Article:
WASHINGTON — The US Navy’s 5th Fleet today announced it thwarted an attempt by an Iranian ship to seize an American unmanned surface vessel operating in the Arabian Gulf.
The incident played out late at night on Aug. 29, when the service spotted Iran’s Islamic Revolutionary Guard Corps Navy support ship Shahid Baziar attaching a towing line to a Saildrone Explorer unmanned surface vessel. The Thunderbolt (PC-12), a patrol coastal ship, as well as an MH-60 Sea Hawk from Helicopter Sea Combat Squadron 26, based in Bahrain, responded to the situation.
“The actions taken by U.S. naval forces in response resulted in the IRGCN vessel disconnecting the towing line to the USV and departing the area approximately four hours later,” according to a 5th Fleet statement.
Cmdr. Tim Hawkins, a US 5th Fleet spokesman, told Breaking Defense today the Iranian ship released the USV following multiple attempts from the Thunderbolt to establish communications with the Iranian crew as well as the persistent presence of both the US ship and helicopter in the area.
[2 of 3] Here is a video showing support ship Shahid Baziar, from Iran’s Islamic Revolutionary Guard Corps Navy unlawfully towing a U.S. Saildrone Explorer unmanned vessel in international waters of the Arabian Gulf, Aug. 30. pic.twitter.com/12qveGsJS7
— U.S. Central Command (@CENTCOM) August 30, 2022
“IRGCN’s actions were flagrant, unwarranted and inconsistent with the behavior of a professional maritime force,” said Vice Adm. Brad Cooper, commander of US 5th Fleet. “U.S. naval forces remain vigilant and will continue to fly, sail and operate anywhere international law allows while promoting rules-based international order throughout the region.”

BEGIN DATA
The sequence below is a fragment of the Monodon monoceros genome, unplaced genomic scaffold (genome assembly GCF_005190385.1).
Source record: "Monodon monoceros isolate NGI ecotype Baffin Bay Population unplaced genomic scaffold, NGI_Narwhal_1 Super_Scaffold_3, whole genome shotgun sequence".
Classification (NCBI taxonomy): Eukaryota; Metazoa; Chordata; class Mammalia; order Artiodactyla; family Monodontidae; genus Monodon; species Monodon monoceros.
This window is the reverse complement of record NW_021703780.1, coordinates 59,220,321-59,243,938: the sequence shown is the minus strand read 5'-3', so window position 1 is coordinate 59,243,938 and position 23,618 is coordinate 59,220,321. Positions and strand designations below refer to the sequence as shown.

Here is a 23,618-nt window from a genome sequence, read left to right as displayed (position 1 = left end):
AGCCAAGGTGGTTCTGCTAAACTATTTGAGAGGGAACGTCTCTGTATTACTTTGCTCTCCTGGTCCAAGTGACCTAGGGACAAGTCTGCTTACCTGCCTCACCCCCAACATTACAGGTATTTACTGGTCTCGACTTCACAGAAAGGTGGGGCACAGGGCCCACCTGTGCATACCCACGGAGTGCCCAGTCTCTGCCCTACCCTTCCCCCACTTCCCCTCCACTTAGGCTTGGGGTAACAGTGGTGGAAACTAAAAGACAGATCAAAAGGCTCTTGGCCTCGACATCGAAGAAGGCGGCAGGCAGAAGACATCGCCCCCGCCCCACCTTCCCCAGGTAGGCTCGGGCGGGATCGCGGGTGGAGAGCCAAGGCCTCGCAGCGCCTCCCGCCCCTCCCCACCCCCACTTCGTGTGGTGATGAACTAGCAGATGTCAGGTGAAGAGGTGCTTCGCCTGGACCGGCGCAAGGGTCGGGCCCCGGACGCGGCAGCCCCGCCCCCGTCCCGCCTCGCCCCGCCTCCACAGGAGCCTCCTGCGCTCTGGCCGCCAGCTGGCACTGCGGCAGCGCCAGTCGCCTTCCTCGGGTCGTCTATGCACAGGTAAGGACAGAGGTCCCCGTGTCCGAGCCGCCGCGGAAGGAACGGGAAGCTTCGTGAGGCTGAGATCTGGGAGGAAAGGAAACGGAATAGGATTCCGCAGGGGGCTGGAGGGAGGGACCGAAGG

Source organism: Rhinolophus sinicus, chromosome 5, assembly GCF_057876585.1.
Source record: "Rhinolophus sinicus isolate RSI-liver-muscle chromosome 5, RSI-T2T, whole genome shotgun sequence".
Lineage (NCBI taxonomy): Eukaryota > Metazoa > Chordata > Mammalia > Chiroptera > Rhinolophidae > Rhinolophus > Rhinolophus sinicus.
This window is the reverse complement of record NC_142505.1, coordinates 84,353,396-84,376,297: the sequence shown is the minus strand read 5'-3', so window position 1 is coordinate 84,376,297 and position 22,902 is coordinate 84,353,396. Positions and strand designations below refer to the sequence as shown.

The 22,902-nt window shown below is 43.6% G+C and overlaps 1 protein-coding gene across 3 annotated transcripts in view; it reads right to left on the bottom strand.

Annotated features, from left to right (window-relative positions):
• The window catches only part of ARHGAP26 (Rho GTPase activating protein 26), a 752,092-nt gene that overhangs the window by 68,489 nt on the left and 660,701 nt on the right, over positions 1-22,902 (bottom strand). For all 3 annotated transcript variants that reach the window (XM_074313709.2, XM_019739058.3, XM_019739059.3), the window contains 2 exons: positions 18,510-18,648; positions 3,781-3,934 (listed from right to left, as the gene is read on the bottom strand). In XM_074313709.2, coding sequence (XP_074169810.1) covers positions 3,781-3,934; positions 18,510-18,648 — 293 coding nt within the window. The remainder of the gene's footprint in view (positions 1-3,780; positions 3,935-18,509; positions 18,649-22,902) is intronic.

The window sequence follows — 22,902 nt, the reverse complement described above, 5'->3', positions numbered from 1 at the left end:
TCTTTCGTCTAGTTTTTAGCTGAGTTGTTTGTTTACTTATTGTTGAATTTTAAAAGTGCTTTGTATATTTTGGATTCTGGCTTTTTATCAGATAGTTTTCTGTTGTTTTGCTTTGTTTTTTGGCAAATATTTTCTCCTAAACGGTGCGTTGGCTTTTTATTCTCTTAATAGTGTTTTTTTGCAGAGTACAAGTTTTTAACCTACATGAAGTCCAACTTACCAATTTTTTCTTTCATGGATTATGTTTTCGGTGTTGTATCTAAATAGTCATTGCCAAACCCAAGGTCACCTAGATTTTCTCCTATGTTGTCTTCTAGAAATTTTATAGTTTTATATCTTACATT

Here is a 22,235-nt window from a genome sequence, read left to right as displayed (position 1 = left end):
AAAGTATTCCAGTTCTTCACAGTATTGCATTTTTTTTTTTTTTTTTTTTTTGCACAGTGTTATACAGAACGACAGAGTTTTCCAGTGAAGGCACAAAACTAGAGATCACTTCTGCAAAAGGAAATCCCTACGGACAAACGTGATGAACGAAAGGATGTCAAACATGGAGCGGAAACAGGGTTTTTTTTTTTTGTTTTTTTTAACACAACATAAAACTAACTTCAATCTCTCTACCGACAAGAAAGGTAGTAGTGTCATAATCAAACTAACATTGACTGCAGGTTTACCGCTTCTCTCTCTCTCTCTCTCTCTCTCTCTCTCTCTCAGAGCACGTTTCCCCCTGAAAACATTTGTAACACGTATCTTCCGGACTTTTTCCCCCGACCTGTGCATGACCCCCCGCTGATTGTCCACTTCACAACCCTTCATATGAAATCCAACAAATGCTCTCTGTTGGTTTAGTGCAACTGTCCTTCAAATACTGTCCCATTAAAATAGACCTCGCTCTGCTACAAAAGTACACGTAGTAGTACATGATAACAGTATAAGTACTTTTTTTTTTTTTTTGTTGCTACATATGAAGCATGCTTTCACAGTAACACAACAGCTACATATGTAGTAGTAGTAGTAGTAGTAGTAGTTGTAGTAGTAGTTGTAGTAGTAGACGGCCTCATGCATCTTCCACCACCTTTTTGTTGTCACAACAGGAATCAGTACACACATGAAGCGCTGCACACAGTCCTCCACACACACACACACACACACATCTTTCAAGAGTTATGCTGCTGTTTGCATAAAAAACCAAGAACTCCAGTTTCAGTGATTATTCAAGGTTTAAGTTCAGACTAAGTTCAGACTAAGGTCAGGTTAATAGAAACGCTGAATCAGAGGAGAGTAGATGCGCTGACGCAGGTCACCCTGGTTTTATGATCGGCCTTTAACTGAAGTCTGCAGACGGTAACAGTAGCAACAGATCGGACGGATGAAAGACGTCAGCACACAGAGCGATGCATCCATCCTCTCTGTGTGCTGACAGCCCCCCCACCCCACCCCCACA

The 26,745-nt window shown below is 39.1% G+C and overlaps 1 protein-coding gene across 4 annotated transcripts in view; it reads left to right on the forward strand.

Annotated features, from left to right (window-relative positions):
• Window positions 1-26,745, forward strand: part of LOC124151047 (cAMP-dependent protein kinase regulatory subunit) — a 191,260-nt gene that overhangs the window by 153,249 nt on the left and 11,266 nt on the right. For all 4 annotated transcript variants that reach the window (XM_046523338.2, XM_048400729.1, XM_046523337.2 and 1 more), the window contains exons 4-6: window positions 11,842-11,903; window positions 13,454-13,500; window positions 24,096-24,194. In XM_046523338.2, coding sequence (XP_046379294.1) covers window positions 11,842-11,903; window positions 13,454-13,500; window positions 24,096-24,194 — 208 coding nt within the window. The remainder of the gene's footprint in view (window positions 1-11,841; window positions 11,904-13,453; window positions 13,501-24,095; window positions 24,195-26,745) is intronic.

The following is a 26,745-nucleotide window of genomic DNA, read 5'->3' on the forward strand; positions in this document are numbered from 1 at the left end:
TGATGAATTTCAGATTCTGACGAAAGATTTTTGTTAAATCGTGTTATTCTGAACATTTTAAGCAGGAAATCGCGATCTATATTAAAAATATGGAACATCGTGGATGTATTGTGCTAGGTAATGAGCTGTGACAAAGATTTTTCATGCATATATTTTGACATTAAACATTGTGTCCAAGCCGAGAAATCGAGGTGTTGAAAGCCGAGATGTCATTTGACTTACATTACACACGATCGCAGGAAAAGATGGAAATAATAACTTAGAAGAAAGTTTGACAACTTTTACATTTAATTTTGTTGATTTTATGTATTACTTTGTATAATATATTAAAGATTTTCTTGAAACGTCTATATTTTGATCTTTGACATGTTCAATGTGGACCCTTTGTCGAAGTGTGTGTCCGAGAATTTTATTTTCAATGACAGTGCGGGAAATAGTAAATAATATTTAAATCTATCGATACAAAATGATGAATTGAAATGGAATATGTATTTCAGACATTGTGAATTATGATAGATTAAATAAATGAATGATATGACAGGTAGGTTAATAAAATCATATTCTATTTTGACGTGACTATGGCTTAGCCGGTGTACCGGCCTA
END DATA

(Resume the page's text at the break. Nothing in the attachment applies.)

Gen. Michael “Erik” Kurilla, commander of US Central Command, added, “The professionalism and competence of the crew of the USS Thunderbolt prevented Iran from this illegal action. This incident once again demonstrates Iran’s continued destabilizing, illegal, and unprofessional activity in the Middle East.”
Iran’s apparent seizure attempt of the US drone comes against a delicate political backdrop, with leaders from Tehran, Washington and Europe reportedly in final negotiations to bring back a new version of the Joint Comprehensive Plan of Action (JCPOA), commonly known as the Iran nuclear deal. Iran also has a history of reverse-engineering captured American drones.
The news about one Saildrone’s attempted abduction in the Arabian Gulf comes the same day the California-based company announced a strategic partnership with the Alabama-based shipbuilder Austal USA. Manufacturing of the company’s Surveyor USV destined for the Navy’s fleet will begin in October 2022.
“The partnership ensures that production of the Saildrone Surveyor will accelerate to meet the rapidly growing demand for the ground breaking technology,” according to an Austal statement. “The Surveyor was developed and designed by Saildrone and will be manufactured exclusively by Austal USA in Mobile, Ala.”
Saildrone Surveyor is approximately 65 feet in length and is designed for deep ocean mapping as well as intelligence, surveillance and reconnaissance missions. The company has provided numerous USVs to the US Navy — and to US 5th Fleet in particular — as the service continues to experiment with the technology to inform its own unmanned programs of record.